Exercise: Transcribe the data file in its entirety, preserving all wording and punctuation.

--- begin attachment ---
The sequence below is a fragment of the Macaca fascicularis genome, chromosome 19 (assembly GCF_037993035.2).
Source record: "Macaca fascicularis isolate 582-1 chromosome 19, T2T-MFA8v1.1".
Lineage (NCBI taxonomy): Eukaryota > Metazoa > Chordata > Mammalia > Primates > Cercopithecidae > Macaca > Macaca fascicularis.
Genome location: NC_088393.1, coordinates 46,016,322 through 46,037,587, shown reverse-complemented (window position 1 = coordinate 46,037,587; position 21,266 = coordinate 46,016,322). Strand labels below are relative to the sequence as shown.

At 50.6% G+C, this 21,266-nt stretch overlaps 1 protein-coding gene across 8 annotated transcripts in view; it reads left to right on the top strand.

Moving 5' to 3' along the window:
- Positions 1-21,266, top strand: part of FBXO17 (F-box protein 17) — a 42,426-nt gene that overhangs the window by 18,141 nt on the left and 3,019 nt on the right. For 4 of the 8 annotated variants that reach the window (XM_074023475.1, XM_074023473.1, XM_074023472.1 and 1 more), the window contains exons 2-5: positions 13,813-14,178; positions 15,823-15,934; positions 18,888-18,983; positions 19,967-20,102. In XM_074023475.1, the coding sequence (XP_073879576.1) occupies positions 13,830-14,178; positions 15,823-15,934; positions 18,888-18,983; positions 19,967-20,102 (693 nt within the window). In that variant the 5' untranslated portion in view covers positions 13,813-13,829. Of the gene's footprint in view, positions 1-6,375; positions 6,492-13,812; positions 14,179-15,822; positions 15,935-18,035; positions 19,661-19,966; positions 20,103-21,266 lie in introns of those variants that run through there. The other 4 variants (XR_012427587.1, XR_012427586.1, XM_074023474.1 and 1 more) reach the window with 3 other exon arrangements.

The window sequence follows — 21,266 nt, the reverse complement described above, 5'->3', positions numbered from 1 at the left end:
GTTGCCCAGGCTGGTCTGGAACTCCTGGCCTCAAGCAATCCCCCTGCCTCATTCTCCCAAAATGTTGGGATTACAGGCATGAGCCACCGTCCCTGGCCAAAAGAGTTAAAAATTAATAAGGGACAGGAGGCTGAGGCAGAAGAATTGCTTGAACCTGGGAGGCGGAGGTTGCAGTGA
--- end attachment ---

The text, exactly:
The sequence below is a fragment of the Macaca fascicularis genome, chromosome 19 (assembly GCF_037993035.2).
Source record: "Macaca fascicularis isolate 582-1 chromosome 19, T2T-MFA8v1.1".
Lineage (NCBI taxonomy): Eukaryota > Metazoa > Chordata > Mammalia > Primates > Cercopithecidae > Macaca > Macaca fascicularis.
Genome location: NC_088393.1, coordinates 46,016,322 through 46,037,587, shown reverse-complemented (window position 1 = coordinate 46,037,587; position 21,266 = coordinate 46,016,322). Strand labels below are relative to the sequence as shown.

At 50.6% G+C, this 21,266-nt stretch overlaps 1 protein-coding gene across 8 annotated transcripts in view; it reads left to right on the top strand.

Moving 5' to 3' along the window:
- Positions 1-21,266, top strand: part of FBXO17 (F-box protein 17) — a 42,426-nt gene that overhangs the window by 18,141 nt on the left and 3,019 nt on the right. For 4 of the 8 annotated variants that reach the window (XM_074023475.1, XM_074023473.1, XM_074023472.1 and 1 more), the window contains exons 2-5: positions 13,813-14,178; positions 15,823-15,934; positions 18,888-18,983; positions 19,967-20,102. In XM_074023475.1, the coding sequence (XP_073879576.1) occupies positions 13,830-14,178; positions 15,823-15,934; positions 18,888-18,983; positions 19,967-20,102 (693 nt within the window). In that variant the 5' untranslated portion in view covers positions 13,813-13,829. Of the gene's footprint in view, positions 1-6,375; positions 6,492-13,812; positions 14,179-15,822; positions 15,935-18,035; positions 19,661-19,966; positions 20,103-21,266 lie in introns of those variants that run through there. The other 4 variants (XR_012427587.1, XR_012427586.1, XM_074023474.1 and 1 more) reach the window with 3 other exon arrangements.

The window sequence follows — 21,266 nt, the reverse complement described above, 5'->3', positions numbered from 1 at the left end:
GTTGCCCAGGCTGGTCTGGAACTCCTGGCCTCAAGCAATCCCCCTGCCTCATTCTCCCAAAATGTTGGGATTACAGGCATGAGCCACCGTCCCTGGCCAAAAGAGTTAAAAATTAATAAGGGACAGGAGGCTGAGGCAGAAGAATTGCTTGAACCTGGGAGGCGGAGGTTGCAGTGA